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Circulation. 2000 Mar 7;101(9):975-80.

Insulin-resistant prediabetic subjects have more atherogenic risk factors than insulin-sensitive prediabetic subjects: implications for preventing coronary heart disease during the prediabetic state.

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Division of Clinical Epidemiology, Department of Medicine, University of Texas Health Science Center at San Antonio, 78284-7873, USA.



Subjects who convert to type 2 diabetes mellitus have increased cardiovascular risk factors relative to nonconverters. However, it is not known whether these atherogenic changes in the prediabetic state are predominantly due to insulin resistance, decreased insulin secretion, or both.


We examined this issue in the 7-year follow-up of the San Antonio Heart Study, in which 195 of 1734 subjects converted to type 2 diabetes. At baseline, converters had significantly higher body mass index, waist circumference, triglyceride concentration, and blood pressure and lower HDL cholesterol than nonconverters. Atherogenic changes in converters were markedly attenuated (and no longer significant) after adjustment for the homeostasis model assessment of insulin resistance (HOMA IR, a surrogate for insulin resistance); in contrast, the differences in risk factors between converters and nonconverters increased after adjustment for the ratio of early insulin increment to early glucose increment (DeltaI(30-0)/DeltaG(30-0)) during an oral glucose tolerance test (a surrogate for insulin secretion). We also compared converters who had a predominant insulin resistance (high HOMA IR and high DeltaI(30-0)/DeltaG(30-0)) (n=56) and converters who had a predominant decrease in insulin secretion (low HOMA IR and low DeltaI(30-0)/DeltaG(30-0)) (n=31) with nonconverters (n=1539). Only the converters who were insulin resistant had higher blood pressure and triglyceride levels and lower HDL cholesterol levels than nonconverters.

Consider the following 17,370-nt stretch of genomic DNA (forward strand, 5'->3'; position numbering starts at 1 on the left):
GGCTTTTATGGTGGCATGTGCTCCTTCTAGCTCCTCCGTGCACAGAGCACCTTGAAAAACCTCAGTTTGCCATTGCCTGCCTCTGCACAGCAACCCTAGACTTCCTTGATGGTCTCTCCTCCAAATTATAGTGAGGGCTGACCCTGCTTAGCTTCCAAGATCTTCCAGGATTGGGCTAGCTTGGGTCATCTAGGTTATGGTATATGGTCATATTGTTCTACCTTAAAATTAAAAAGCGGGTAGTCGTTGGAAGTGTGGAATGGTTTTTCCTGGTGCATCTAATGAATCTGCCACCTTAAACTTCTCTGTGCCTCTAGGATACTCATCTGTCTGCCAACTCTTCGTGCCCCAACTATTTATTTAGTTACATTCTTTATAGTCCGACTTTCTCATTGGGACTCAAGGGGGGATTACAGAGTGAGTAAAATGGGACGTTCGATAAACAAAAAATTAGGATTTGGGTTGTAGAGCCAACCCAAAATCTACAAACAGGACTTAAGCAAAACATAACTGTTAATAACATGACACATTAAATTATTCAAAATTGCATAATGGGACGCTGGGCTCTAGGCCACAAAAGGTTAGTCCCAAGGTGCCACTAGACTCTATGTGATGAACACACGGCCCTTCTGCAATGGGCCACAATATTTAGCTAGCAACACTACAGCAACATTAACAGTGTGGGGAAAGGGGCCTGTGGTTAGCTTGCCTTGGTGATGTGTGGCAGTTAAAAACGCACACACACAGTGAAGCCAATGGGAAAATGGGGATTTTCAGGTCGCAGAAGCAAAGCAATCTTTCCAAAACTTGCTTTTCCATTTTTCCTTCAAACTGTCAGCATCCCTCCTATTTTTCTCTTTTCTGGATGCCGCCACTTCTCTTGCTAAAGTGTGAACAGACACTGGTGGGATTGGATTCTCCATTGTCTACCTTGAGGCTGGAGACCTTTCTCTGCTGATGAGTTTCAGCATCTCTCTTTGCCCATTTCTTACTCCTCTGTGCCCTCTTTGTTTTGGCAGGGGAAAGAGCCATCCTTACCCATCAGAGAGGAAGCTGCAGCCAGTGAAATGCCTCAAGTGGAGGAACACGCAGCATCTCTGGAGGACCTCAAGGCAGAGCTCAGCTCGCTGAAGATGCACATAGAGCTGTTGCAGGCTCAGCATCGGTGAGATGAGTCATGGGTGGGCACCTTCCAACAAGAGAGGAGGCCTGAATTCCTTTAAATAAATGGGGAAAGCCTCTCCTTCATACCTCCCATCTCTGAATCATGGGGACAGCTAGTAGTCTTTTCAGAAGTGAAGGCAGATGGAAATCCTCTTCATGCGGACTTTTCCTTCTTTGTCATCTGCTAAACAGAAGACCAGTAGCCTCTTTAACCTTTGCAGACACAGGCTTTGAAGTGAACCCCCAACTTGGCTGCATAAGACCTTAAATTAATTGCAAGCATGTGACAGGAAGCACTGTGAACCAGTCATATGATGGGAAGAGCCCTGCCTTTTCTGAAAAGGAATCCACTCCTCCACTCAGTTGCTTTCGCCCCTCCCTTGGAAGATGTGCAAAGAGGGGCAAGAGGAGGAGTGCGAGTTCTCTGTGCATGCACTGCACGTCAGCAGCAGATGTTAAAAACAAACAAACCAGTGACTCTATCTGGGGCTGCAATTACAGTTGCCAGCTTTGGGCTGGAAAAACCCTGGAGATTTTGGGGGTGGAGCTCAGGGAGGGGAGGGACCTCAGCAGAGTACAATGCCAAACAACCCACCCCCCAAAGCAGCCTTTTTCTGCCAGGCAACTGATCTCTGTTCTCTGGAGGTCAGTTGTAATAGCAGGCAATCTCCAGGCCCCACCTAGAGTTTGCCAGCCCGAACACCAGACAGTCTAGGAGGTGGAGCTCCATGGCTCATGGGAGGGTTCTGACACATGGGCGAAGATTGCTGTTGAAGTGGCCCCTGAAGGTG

Our data suggest that atherogenic changes in the prediabetic state are mainly seen in insulin-resistant subjects and that strategies to prevent type 2 diabetes might focus on insulin-sensitizing interventions rather than interventions that increase insulin secretion because of potential effects on cardiovascular risk.

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